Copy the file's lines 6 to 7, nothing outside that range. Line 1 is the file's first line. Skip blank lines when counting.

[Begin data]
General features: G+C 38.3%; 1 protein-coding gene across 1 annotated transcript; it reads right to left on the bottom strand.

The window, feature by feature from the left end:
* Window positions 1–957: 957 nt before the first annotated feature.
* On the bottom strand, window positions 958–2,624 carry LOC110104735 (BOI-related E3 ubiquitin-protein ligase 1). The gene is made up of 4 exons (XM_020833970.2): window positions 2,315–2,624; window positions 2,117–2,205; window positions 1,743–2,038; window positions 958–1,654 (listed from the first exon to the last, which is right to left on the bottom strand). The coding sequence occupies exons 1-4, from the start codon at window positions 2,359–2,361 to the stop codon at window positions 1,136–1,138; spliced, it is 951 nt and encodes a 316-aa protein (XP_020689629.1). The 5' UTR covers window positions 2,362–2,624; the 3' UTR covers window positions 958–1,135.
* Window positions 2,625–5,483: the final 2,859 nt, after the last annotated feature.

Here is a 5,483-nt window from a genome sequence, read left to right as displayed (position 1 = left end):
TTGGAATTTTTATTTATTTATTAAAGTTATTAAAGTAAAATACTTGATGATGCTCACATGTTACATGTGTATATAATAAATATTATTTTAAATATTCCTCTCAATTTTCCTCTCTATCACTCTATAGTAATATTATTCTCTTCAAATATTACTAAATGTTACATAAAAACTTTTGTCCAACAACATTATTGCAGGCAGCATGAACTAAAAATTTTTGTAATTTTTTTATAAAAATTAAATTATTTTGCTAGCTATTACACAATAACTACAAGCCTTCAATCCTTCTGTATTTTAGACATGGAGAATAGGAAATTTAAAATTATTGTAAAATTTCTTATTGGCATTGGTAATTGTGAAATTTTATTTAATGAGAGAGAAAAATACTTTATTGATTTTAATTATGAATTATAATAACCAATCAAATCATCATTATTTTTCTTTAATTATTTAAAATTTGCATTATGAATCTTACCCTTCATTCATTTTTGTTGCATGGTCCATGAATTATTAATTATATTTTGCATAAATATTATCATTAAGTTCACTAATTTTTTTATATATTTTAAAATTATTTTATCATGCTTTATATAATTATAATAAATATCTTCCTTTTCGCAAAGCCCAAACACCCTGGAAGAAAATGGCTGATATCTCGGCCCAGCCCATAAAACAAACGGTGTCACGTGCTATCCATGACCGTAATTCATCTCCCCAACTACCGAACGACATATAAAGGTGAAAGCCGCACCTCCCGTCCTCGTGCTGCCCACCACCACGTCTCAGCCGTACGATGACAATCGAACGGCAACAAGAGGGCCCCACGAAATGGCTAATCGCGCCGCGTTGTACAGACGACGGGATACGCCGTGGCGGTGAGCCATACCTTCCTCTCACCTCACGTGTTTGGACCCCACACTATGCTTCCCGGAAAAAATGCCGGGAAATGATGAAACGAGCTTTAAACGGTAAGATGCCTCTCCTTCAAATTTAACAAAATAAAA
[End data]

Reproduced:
Here is a 5,483-nt window from a genome sequence, read left to right as displayed (position 1 = left end):
TTGGAATTTTTATTTATTTATTAAAGTTATTAAAGTAAAATACTTGATGATGCTCACATGTTACATGTGTATATAATAAATATTATTTTAAATATTCCTCTCAATTTTCCTCTCTATCACTCTATAGTAATATTATTCTCTTCAAATATTACTAAATGTTACATAAAAACTTTTGTCCAACAACATTATTGCAGGCAGCATGAACTAAAAATTTTTGTAATTTTTTTATAAAAATTAAATTATTTTGCTAGCTATTACACAATAACTACAAGCCTTCAATCCTTCTGTATTTTAGACATGGAGAATAGGAAATTTAAAATTATTGTAAAATTTCTTATTGGCATTGGTAATTGTGAAATTTTATTTAATGAGAGAGAAAAATACTTTATTGATTTTAATTATGAATTATAATAACCAATCAAATCATCATTATTTTTCTTTAATTATTTAAAATTTGCATTATGAATCTTACCCTTCATTCATTTTTGTTGCATGGTCCATGAATTATTAATTATATTTTGCATAAATATTATCATTAAGTTCACTAATTTTTTTATATATTTTAAAATTATTTTATCATGCTTTATATAATTATAATAAATATCTTCCTTTTCGCAAAGCCCAAACACCCTGGAAGAAAATGGCTGATATCTCGGCCCAGCCCATAAAACAAACGGTGTCACGTGCTATCCATGACCGTAATTCATCTCCCCAACTACCGAACGACATATAAAGGTGAAAGCCGCACCTCCCGTCCTCGTGCTGCCCACCACCACGTCTCAGCCGTACGATGACAATCGAACGGCAACAAGAGGGCCCCACGAAATGGCTAATCGCGCCGCGTTGTACAGACGACGGGATACGCCGTGGCGGTGAGCCATACCTTCCTCTCACCTCACGTGTTTGGACCCCACACTATGCTTCCCGGAAAAAATGCCGGGAAATGATGAAACGAGCTTTAAACGGTAAGATGCCTCTCCTTCAAATTTAACAAAATAAAA